You should use java.awt.Dimension as your key.
Dimension key = new Dimension(4, 12);
Dimension has a very nice hashCode() method that produces a different hashCode for each pair of positive integers, so that the hashCodes for (4, 12) and (12, 4) are different. So these are fast to instantiate and make very good hashCodes.
I do wish they had made the class immutable, but you can make your own immutable class modeled on Dimension.
Here's a table showing the hashCode for different values of width and height:
0 1 2 3 4 < width
+
0  0 2 5 9 14
1  1 4 8 13
2  3 7 12
3  6 11
4  10
^

height
If you follow the hashCodes in order from 0 to 14, you'll see the pattern.
Here's the code that produces this hashCode:
public int hashCode() {
int sum = width + height;
return sum * (sum + 1)/2 + width;
}
You may recognize the formula for triangular number inside the last line. That's why the first column of the table contains all triangular numbers.
For speed, you should calculate the hashCode in the constructor. So your whole class could look like this:
public class PairHash {
private final int hash;
public PairHash(int a, int b) {
int sum = a+b;
hash = sum * (sum+1)/2 + a;
}
public int hashCode() { return hash; }
}
Of course, if you'll probably need an equals method, but you limit yourself to positive integers that won't overflow, you can add a very fast one:
public class PairHash {
// PAIR_LIMIT is 23170
// Keeping the inputs below this level prevents overflow, and guarantees
// the hash will be unique for each pair of positive integers. This
// lets you use the hashCode in the equals method.
public static final int PAIR_LIMIT = (int) (Math.sqrt(Integer.MAX_VALUE))/2;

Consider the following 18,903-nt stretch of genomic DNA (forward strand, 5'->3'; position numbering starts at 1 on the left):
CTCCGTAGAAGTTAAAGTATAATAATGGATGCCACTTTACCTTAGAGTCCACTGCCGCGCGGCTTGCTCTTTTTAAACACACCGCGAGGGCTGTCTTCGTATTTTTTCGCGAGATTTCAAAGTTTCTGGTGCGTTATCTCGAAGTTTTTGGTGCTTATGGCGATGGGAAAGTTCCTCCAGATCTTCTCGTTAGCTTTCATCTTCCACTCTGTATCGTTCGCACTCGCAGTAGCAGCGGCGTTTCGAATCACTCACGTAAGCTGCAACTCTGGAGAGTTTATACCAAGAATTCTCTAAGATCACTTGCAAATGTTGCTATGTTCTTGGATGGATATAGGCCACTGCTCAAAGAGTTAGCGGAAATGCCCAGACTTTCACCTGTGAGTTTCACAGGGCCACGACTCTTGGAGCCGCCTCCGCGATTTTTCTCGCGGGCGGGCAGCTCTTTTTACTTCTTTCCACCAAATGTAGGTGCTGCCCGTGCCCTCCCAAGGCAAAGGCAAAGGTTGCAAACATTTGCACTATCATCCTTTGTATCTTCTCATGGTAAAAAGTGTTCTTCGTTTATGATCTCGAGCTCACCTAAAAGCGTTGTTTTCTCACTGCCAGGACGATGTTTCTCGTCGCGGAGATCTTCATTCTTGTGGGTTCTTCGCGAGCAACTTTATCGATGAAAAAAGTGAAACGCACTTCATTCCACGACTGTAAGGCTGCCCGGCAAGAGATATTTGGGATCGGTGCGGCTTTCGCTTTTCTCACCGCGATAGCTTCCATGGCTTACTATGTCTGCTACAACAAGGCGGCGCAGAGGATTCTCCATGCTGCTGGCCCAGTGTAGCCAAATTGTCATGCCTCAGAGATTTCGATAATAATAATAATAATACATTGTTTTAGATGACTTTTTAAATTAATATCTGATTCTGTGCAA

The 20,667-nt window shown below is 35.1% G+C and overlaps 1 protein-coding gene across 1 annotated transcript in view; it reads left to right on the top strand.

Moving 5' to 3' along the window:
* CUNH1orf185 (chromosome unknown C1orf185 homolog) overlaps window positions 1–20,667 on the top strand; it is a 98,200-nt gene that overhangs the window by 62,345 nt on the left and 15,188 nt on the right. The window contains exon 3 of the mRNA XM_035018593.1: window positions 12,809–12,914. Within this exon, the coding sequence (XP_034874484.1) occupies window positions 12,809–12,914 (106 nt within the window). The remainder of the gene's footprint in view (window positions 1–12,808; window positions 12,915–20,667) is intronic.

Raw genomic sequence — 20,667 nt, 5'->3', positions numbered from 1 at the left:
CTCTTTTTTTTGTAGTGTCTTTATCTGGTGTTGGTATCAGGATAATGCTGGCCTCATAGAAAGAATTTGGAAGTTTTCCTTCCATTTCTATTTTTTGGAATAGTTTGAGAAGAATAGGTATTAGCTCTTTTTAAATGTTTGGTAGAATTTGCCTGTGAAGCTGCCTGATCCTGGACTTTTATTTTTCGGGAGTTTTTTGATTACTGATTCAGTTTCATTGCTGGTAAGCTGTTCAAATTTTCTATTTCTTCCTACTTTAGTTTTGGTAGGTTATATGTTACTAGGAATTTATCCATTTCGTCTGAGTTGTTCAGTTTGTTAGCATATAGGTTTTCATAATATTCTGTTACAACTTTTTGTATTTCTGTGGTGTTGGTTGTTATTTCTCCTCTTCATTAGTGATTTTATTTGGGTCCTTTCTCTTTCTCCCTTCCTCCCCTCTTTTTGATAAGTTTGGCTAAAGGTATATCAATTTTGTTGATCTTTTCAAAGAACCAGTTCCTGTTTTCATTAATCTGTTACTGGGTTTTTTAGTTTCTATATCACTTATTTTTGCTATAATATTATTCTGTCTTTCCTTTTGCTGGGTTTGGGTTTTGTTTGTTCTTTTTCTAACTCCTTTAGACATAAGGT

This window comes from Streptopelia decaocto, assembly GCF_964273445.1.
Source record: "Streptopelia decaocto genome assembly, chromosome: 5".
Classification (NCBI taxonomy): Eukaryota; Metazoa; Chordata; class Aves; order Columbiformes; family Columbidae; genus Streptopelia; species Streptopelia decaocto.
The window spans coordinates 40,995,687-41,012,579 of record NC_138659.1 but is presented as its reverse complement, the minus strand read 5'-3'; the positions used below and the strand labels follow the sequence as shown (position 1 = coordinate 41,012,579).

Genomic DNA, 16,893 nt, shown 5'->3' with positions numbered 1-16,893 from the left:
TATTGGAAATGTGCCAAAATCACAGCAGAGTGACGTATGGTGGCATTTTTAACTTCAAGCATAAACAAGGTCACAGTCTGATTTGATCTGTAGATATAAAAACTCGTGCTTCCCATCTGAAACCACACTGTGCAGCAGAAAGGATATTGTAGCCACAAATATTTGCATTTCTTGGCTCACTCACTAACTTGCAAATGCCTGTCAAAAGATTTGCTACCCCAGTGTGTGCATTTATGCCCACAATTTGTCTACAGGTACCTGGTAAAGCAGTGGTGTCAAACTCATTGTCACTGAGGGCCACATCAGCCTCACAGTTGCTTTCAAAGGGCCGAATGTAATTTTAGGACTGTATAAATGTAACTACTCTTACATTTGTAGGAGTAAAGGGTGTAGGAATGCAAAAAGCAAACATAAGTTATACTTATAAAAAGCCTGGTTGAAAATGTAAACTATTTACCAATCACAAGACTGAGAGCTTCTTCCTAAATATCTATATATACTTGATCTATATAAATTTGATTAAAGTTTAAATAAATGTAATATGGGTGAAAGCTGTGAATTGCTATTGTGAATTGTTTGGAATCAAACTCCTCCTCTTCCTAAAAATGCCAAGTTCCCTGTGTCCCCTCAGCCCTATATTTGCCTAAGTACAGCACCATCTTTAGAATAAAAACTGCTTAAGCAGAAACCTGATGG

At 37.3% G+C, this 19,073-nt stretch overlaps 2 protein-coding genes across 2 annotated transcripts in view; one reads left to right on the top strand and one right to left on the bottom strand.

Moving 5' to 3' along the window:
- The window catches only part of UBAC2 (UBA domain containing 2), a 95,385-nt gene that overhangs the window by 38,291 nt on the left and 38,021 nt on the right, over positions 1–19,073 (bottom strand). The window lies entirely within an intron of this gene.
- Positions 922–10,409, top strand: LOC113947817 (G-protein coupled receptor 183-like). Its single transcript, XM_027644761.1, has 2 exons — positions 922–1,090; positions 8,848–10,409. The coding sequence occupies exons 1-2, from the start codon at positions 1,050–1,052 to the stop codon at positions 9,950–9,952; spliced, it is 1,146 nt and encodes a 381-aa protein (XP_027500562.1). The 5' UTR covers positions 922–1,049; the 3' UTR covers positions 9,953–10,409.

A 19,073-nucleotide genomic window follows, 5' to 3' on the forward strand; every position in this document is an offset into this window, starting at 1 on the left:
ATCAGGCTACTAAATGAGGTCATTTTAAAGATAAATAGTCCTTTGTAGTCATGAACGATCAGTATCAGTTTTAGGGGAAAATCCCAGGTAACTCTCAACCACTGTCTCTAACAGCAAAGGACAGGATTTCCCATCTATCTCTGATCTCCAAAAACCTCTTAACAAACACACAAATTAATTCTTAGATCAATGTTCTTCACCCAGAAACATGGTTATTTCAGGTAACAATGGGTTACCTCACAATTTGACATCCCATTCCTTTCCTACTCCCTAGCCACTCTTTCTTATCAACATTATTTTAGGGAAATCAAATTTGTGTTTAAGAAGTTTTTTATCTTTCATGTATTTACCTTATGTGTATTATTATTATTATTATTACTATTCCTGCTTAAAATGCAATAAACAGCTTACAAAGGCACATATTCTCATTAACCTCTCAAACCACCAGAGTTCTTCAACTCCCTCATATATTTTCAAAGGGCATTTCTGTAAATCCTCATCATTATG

private final int hash;
public PairHash(int a, int b) {
assert a >= 0;
assert b >= 0;
assert a < PAIR_LIMIT;
assert b < PAIR_LIMIT;
int sum = a + b;
hash = sum * (sum + 1) / 2 + a;
}
public int hashCode() { return hash; }
public boolean equals(Object other) {
if (other instanceof PairHash){
return hash == ((PairHash) other).hash;
}
return false;
}
}
We restrict this to positive values because negative values will produce some duplicated hash codes. But with this restriction in place, these are the fastest hashCode() and equals() methods that can be written. (Of course, you can write hashCodes just as fast in any immutable class by calculating the hashCode in the constructor.)
If you can't live with those restrictions, you just need to save the parameters.
public class PairHash {
private final int a, b, hash;
public PairHash(int a, int b) {
this.a = a;
this.b = b;
int sum = a+b;
hash = sum * (sum+1)/2 + a;
}
public int hashCode() { return hash; }
public boolean equals(Object other) {
if (other instanceof PairHash) {
PairHash otherPair = (PairHash)other;
return a == otherPair.a && b == otherPair.b;
}
return false;
}
But here's the kicker. You don't need this class at all. Since the formula gives you a unique integer for each pair of numbers, you can just use that Integer as your map key. The Integer class has its own fast equals() and hashCode methods that will work fine. This method will generate the hash key from two short values. The restriction is that your inputs need to be positive short values. This is guaranteed not to overflow, and by casting the intermediate sum to a long, it has a wider range than the previous method: It works with all positive short values.
static int hashKeyFromPair(short a, short b) {
assert a >= 0;
assert b >= 0;
long sum = (long) a + (long) b;
return (int) (sum * (sum + 1) / 2) + a;
}